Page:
As web standards evolve and technologies advance it becomes increasingly difficult to straddle the gap between legacy and modern browsers. When that gap stretches too far we must choose which side of it we want to be on. That time has come for Microsoft Internet Explorer [1] , and we’ve decided to let it go and continue looking to the future.

NextThought will be phasing out support for Internet Explorer in Q1 of 2020, with support ending entirely on March 31, 2020.

The downward spiral

IE usage is low and trending downward. As of December 2019 worldwide usage is 3.5% and a bit higher in the US at 5.7%. Usage was roughly double those amounts earlier in the year. Our own usage analytics reveal the same trend.

Many of the biggest sites on the Internet no longer support IE. Salesforce began retiring support as far back as the summer of 2016 [2] ; Flickr in November of 2017.

Facebook, YouTube, Twitter, and Spotify all advise users to ditch IE. Even Microsoft is telling people to stop using it. In a post titled “The perils of using Internet Explorer as your default browser,” Chris Jackson, Microsoft’s worldwide lead for cybersecurity, said everyone should stop using Internet Explorer:

“We’re not supporting new web standards for it and, while many sites work fine, developers by and large just aren’t testing for Internet Explorer these days. They’re testing on modern browsers,” said Jackson. “So, if we continued our previous approach, you would end up in a scenario where, by optimizing for the things you have, you end up not being able to use new apps as they come out. As new apps are coming out with greater frequency, what we want to help you do is avoid having to miss out on a progressively larger portion of the web!”
y tho

but y tho

We don't like telling people what browser to use. But we have finite development, testing, and support resources, and ongoing support for retired browsers consumes a disproportionate share for a dwindling number of users. It forces lowest-common-denominator solutions and workarounds, and inflates the amount of code we deploy [3] to all browsers, including mobile. Dropping support for IE 11 will allow us to focus on modern browsers, speed up development, increase bandwidth for new features, and ensure the browsers used by the majority of our clients, and users, work well and aren't dragged down by legacy shims in place for IE.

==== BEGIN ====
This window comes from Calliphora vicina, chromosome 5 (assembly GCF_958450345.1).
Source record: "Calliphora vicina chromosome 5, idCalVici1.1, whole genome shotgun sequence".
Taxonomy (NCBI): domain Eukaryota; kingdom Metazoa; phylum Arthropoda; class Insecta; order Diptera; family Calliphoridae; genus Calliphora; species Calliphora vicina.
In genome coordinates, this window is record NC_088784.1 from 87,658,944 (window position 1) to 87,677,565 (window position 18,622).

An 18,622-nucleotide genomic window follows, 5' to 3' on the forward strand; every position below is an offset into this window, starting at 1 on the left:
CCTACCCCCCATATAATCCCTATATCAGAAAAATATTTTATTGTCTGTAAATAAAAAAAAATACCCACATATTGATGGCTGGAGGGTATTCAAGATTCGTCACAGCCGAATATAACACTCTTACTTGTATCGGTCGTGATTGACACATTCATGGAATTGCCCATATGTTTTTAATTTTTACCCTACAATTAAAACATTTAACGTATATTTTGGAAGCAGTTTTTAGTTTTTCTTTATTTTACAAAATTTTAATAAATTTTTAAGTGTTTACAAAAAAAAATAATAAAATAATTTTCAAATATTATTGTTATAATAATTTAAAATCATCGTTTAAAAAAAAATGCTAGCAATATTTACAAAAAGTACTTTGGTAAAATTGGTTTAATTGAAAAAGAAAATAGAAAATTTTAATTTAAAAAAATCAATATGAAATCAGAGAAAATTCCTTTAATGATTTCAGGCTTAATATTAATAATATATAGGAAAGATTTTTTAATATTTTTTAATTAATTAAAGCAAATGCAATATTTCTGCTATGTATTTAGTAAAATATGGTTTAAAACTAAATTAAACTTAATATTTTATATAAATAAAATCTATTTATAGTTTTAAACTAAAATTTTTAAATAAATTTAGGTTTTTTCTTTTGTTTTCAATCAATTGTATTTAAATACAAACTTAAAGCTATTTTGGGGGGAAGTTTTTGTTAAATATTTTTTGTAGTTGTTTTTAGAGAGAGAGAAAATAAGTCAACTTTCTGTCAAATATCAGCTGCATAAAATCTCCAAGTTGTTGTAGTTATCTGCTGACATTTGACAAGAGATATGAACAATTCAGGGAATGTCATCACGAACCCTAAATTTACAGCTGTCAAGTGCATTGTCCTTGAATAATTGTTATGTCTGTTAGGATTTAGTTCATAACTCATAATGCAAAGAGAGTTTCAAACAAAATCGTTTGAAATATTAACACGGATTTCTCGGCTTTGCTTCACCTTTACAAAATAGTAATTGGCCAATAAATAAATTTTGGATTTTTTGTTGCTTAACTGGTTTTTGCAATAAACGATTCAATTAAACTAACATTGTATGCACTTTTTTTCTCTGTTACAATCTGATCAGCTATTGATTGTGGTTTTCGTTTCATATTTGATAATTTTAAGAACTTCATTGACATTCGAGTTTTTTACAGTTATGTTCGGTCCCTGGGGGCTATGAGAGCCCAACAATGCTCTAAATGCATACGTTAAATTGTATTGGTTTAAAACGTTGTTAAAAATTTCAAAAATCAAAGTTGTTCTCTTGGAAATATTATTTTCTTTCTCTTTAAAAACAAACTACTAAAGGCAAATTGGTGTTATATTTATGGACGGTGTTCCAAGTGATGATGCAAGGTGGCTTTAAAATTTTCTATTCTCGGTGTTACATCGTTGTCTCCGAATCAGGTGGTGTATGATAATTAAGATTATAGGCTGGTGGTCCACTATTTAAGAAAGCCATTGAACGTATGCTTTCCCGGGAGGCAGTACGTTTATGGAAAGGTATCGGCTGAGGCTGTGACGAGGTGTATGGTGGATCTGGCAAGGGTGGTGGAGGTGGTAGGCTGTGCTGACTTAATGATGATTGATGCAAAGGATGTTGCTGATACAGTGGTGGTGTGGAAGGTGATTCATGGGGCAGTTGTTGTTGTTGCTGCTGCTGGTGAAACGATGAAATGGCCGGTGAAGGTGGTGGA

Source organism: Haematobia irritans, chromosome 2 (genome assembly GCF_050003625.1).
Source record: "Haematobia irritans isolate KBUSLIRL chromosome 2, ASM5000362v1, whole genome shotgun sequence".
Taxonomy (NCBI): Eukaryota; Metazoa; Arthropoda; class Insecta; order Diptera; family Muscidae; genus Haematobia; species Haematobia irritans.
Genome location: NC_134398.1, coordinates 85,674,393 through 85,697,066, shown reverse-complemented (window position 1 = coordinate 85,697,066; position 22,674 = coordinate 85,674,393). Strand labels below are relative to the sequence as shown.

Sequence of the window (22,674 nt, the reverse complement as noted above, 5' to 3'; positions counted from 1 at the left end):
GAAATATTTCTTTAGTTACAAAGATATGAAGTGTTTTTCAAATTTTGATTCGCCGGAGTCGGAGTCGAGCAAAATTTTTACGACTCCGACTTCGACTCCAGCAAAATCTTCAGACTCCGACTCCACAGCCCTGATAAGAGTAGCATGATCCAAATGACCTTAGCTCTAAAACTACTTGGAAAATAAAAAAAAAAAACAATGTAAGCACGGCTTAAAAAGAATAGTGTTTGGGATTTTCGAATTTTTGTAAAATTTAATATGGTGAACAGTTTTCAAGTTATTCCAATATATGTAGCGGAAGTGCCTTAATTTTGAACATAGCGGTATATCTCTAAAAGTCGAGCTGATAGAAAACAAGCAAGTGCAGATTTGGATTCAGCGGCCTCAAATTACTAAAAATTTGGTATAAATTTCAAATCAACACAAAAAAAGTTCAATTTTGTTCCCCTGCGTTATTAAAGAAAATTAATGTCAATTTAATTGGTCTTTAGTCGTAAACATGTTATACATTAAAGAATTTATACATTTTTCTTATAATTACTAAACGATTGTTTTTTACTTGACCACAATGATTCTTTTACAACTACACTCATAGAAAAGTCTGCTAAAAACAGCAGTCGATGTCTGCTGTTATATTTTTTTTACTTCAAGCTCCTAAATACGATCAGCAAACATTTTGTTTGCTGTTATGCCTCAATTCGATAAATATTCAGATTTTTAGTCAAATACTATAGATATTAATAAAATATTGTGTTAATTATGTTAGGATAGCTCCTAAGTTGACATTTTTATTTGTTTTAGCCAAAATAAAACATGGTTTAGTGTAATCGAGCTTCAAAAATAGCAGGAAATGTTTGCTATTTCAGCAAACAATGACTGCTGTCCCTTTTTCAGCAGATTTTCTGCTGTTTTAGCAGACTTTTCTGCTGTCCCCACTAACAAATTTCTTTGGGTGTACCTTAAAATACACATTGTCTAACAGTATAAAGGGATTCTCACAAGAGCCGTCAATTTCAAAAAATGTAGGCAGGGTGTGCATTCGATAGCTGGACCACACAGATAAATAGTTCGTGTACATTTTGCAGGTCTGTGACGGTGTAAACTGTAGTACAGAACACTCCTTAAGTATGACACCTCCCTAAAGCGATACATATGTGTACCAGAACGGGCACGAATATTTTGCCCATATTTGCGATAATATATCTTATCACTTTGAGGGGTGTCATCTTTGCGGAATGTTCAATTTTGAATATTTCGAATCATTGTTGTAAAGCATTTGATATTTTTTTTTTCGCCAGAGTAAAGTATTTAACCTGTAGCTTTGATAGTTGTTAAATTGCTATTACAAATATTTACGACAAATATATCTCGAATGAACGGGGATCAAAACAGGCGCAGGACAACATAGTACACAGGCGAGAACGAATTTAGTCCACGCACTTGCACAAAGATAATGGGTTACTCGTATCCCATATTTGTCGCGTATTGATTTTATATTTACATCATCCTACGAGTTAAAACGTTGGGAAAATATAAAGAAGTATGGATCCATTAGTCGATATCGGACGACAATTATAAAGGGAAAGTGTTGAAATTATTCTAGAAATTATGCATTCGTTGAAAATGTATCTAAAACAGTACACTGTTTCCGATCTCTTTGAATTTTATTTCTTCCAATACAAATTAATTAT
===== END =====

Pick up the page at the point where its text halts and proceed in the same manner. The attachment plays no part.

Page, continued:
As just one example, Ollie Williams makes this observation at CSS Tricks about IE's shoddy flexbox support [4]:

Flexbox (a technology that developers have been using since 2013) [...] is listed on as having partial support on IE due to the "large amount of bugs present."

Adding insult to injury, implementing and debugging workarounds for these issues is a thoroughly trying experience. Again, Ollie Williams:

IE also offers by far the worst debugging experience — with only a primitive version of DevTools. This makes fixing bugs in IE undoubtedly the most frustrating part of being a developer, and it can be massively time-consuming — taking time away from organizations trying to ship features.

What to expect

In the coming weeks we'll start notifying IE users and encouraging them to upgrade. These notifications will become increasingly naggy as we approach the cutoff date. After March 31, 2020, IE users will be shown an unsupported browser message and be unable to log in.

We will, of course, continue to support all modern browsers.


[1] On the twentieth anniversary of the introduction of Internet Explorer 5 for Mac
[2] Salesforce extended opt-in support for IE 11 through December 2020.
[3] Initial builds showed that eliminating IE support would immediately reduce the amount of javascript and css we send to the browser by approximately 20%.
[4] An entire open source project exists dedicated to documenting IE Flexbox bugs and their potential workarounds.